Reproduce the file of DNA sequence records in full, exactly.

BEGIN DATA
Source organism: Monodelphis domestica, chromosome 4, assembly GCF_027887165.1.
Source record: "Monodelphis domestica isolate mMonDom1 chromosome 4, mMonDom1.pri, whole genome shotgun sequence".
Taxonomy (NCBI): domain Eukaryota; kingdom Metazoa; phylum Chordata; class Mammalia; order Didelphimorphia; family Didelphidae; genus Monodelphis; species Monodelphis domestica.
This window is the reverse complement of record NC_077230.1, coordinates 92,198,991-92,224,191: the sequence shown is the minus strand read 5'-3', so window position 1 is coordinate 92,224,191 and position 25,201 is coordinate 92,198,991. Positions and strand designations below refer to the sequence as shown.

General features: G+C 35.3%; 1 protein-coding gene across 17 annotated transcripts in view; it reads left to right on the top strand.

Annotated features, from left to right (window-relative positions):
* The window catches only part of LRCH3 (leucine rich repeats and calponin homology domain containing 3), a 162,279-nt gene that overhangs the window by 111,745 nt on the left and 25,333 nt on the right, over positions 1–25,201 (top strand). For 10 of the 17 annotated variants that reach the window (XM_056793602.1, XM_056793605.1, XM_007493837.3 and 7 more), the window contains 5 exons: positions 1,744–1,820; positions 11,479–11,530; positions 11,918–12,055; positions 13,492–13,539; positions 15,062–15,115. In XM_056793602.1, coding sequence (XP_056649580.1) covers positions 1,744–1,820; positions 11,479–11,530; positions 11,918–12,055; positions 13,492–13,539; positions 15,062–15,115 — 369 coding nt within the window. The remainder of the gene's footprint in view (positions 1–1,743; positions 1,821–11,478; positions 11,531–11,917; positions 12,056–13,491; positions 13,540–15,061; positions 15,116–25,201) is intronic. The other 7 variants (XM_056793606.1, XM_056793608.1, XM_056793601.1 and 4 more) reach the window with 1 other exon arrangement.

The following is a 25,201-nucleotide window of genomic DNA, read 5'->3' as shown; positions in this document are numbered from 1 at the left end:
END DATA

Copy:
Source organism: Monodelphis domestica, chromosome 4, assembly GCF_027887165.1.
Source record: "Monodelphis domestica isolate mMonDom1 chromosome 4, mMonDom1.pri, whole genome shotgun sequence".
Taxonomy (NCBI): domain Eukaryota; kingdom Metazoa; phylum Chordata; class Mammalia; order Didelphimorphia; family Didelphidae; genus Monodelphis; species Monodelphis domestica.
This window is the reverse complement of record NC_077230.1, coordinates 92,198,991-92,224,191: the sequence shown is the minus strand read 5'-3', so window position 1 is coordinate 92,224,191 and position 25,201 is coordinate 92,198,991. Positions and strand designations below refer to the sequence as shown.

General features: G+C 35.3%; 1 protein-coding gene across 17 annotated transcripts in view; it reads left to right on the top strand.

Annotated features, from left to right (window-relative positions):
* The window catches only part of LRCH3 (leucine rich repeats and calponin homology domain containing 3), a 162,279-nt gene that overhangs the window by 111,745 nt on the left and 25,333 nt on the right, over positions 1–25,201 (top strand). For 10 of the 17 annotated variants that reach the window (XM_056793602.1, XM_056793605.1, XM_007493837.3 and 7 more), the window contains 5 exons: positions 1,744–1,820; positions 11,479–11,530; positions 11,918–12,055; positions 13,492–13,539; positions 15,062–15,115. In XM_056793602.1, coding sequence (XP_056649580.1) covers positions 1,744–1,820; positions 11,479–11,530; positions 11,918–12,055; positions 13,492–13,539; positions 15,062–15,115 — 369 coding nt within the window. The remainder of the gene's footprint in view (positions 1–1,743; positions 1,821–11,478; positions 11,531–11,917; positions 12,056–13,491; positions 13,540–15,061; positions 15,116–25,201) is intronic. The other 7 variants (XM_056793606.1, XM_056793608.1, XM_056793601.1 and 4 more) reach the window with 1 other exon arrangement.

The following is a 25,201-nucleotide window of genomic DNA, read 5'->3' as shown; positions in this document are numbered from 1 at the left end: